February 24, 2015 report
Global warming contrarian researcher investigated for not revealing funding sources
For several years, aerospace engineer Willie Wei-Hock Soon, with the Harvard-Smithsonian Center for Astrophysics (CfA) has been a well known figure in the debate regarding the cause of global warming. While most scientists have maintained that the elevated temperatures are due to increased greenhouse gases in the atmosphere from man-made processes, such as coal and gasoline burning, Soon has insisted that it is instead caused by normal fluctuations of the sun. Taking such a contrarian view has led to praise from those that support his views, and harsh criticism from those who do not.
Soon is in the spotlight again, this time facing accusations that he has not disclosed funding he has received when publishing research papers. His accusers suggest that he has received most of his funding from energy companies which would constitute a conflict of interest. Most respected journals require the authors of research papers to state in their paper that they report no conflict of interest.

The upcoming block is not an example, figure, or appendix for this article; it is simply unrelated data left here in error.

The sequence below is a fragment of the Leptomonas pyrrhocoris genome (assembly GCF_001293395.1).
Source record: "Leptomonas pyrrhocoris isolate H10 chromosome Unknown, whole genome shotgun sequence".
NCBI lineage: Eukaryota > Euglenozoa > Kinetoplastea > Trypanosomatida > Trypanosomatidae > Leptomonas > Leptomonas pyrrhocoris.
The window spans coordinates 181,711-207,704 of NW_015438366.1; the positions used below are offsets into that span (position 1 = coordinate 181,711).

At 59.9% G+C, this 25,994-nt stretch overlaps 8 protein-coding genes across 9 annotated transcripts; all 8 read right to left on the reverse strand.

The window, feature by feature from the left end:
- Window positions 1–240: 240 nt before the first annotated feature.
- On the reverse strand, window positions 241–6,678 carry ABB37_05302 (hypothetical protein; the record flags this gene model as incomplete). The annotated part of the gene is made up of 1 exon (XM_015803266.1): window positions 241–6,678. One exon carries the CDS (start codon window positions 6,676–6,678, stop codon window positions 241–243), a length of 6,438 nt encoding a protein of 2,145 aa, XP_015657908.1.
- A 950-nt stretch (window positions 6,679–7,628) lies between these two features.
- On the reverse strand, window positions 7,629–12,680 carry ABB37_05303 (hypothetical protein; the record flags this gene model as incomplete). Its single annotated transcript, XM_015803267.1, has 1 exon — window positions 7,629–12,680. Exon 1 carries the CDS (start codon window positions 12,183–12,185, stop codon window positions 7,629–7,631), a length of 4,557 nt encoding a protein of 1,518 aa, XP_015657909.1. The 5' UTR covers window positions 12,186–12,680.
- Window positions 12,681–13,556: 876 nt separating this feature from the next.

Documents obtained via the Freedom of Information Act, by workers with Greenpeace which were subsequently given to investigators at the Climate Investigations Center (CIC) indicate that Soon received approximately $1.2 million in funding over the past fourteen years from companies such as Exxon Mobile, the American Petroleum Institute and most heavily, Southern Company, one of the largest electricity producers (which relies mostly on coal) in the country. Further research by investigators at CIC revealed that Soon did not disclose his ties to such funding organizations on nine research papers published in several different journals, in which he offers contrarian views on the cause of global warming. Also among the documents was a contract between CfA and Southern Company in which representatives with CfA promised to provide notification before publicly disclosing Southern Company as a funding source.
Also, because the CfA is partially funded by the U.S. government, representatives with Greenpeace have written letters to several congressional representatives asking that an investigation be undertaken to ascertain whether public funds were misused.
In light of the recent allegations, the CfA has launched an investigation of its own regarding disclosure issues regarding Soon. And finally, because the investigation is still ongoing, it is not yet clear what action journal editors will take regarding already published articles by Soon, or what will occur going forward.
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